1) Rust. Like most old cars, pre-1980 VW buses are rust buckets. Vanagons aren't really much better; they rust along the seams if you look at them with so much as a moist thought in your mind. This meant that, if I owned one, it would need to be garaged. When I framed the question in that way ("are you willing to surrender one of your precious garage spaces to this?"), the answer was clear: No.

2) Cost. Pre-1980 buses, especially pre-1974, especially the split-windowed pre-68s, had gotten pricey (they're insane now). Even Vanagons have been on the upswing for some time. Now that I have more places I can store cars, I'd love to have another one, but only if its financial bite is minimal.

3) Real Predicted Use. When I spoke with Maire Anne about the idea of a Vanagon or a later Eurovan camper, while we waxed nostalgic about the good old days in our buses and Westfalias, we both readily admitted that, at this point in our life, we like hotel rooms, and there's no shame in that.

So that was that.

And then something interesting happened. A post on Bring a Trailer re-introduced me to the Vixen, the boutique RV that was designed by Delorean designer Bill Collings and built by the Vixen Motor Company 1986 through 1989. The original Vixen 21TD was an innovative package. It did have a toilet and a shower like a real RV, but there were other features that made it attractive to a former Westfalia owner. First, it simply looked massively cool. It was low and streamlined and looked like an escaped design exercise from Space: 1999. 

And it was incredibly fuel-efficient. It was powered by a BMW turbodiesel M21 motor, the same engine that was in the short-lived BMW 524td. I had been aware of the Vixen's existence, since, because of the BMW motor, the introduction of the RV was covered at the time in the magazine I write for, but I had totally forgotten about it. The fuel-efficient motor, combined with the Vixen's aerodynamic shape, low weight, and 5-speed manual transaxle, resulted in a reported 29 mpg fuel economy at 55 mph. It didn't have a tall roof like most RVs, instead having a pop-top roof that was hinged on one side, offering walk-around headroom when the rig was parked. Because of the pop-top roof, it didn't have a rooftop air conditioner like most conventional RVs. That, combined with its 21-ft length, allowed it to fit into most garages.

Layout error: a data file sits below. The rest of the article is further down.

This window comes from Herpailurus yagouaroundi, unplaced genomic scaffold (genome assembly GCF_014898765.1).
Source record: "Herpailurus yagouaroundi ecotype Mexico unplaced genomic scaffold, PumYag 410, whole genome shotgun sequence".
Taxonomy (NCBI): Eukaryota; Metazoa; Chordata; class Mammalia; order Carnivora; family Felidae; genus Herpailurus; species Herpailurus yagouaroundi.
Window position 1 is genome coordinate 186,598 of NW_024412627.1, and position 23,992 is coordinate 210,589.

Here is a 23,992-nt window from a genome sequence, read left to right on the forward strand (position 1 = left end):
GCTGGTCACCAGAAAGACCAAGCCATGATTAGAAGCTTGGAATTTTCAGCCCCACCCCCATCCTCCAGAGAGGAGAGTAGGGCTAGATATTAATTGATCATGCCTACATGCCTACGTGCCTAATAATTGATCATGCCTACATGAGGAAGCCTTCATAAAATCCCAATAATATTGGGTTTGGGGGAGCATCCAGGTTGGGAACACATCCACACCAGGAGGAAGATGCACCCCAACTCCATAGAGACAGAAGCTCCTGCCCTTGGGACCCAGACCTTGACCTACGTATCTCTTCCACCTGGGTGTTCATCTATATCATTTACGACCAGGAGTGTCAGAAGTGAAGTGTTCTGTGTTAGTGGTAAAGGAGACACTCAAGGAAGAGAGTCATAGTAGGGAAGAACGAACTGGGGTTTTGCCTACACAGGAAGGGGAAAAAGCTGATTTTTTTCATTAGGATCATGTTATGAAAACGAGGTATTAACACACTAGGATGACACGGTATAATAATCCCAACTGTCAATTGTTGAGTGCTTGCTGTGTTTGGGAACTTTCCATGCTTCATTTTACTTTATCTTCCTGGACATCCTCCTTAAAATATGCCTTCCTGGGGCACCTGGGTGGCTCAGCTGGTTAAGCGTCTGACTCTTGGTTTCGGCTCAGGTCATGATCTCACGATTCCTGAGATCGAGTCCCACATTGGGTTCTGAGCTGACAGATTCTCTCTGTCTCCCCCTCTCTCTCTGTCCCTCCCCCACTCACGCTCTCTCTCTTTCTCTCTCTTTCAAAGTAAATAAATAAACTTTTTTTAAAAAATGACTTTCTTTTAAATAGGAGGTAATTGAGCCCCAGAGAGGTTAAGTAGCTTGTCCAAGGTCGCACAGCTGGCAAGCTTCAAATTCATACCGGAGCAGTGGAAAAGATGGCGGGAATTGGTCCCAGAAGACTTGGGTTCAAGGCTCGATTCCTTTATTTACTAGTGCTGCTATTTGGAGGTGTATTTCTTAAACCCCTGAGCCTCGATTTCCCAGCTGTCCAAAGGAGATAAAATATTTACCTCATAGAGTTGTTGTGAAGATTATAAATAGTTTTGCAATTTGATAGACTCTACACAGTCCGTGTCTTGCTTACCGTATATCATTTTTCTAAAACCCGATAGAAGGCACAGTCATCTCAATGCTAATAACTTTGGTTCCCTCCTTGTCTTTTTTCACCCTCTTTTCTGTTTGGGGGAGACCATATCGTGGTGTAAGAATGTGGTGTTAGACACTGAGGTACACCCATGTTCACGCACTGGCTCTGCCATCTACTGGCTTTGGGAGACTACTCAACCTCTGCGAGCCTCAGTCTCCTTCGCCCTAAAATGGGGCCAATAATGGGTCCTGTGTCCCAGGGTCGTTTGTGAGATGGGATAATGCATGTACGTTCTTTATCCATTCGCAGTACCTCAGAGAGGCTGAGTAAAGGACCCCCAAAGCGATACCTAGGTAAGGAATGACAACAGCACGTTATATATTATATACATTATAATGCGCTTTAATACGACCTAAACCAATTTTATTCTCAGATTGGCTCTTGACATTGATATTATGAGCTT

Only 376 TDs were built before Vixen's investors got antsy and pushed the company to make the RV more conventional. They released the Vixen 21SE with a Buick V6 engine and automatic transaxle, a molded fiberglass roof for increased headroom, and a rooftop air conditioner, the pair of which almost guaranteed it would no longer fit in a garage. Vixen went under shortly after.

The fact that the Vixen 21TDs have a BMW motor is no secret. In fact, many of these rigs have sprouted familiar BMW blue-and-white badges on their nose and/or tail that were not there at the time of production. Make no mistake--Vixens are not BMW RVs; they are RVs with a BMW engine. Still, when one shows up at a vintage BMW event, it is welcomed warmly into the fold. And as a guy who regularly attends a fair number of vintage BMWs events, there was a lot of appeal in that.

While I was doing some field geophysics work in Denver in the fall of 2016, I found an affordable Vixen 21TD in Santa Fe, not exactly right around the corner, but close enough to go have a look. This was right after the election. Everything was in turmoil. In addition to the appeal of showing up at vintage BMW events in something rare and weird, I became entranced by the fantasy of buying this Vixen RV, telling the rest of the screwed-up world to go fuck itself, and running away with my darling Maire Anne and trying to be the full-time the touring singer/songwriter I've always wanted to be. It didn't happen; once I saw the Vixen in person, it was clear that it was far too hobbled to consider such a quest (for a lot more information and a good laugh, see and But I did get to walk around inside a Vixen and experience the feel of a slightly larger RV that actually had some living space instead of just a fold-out bed to crash on. It started me thinking more seriously about small RVs.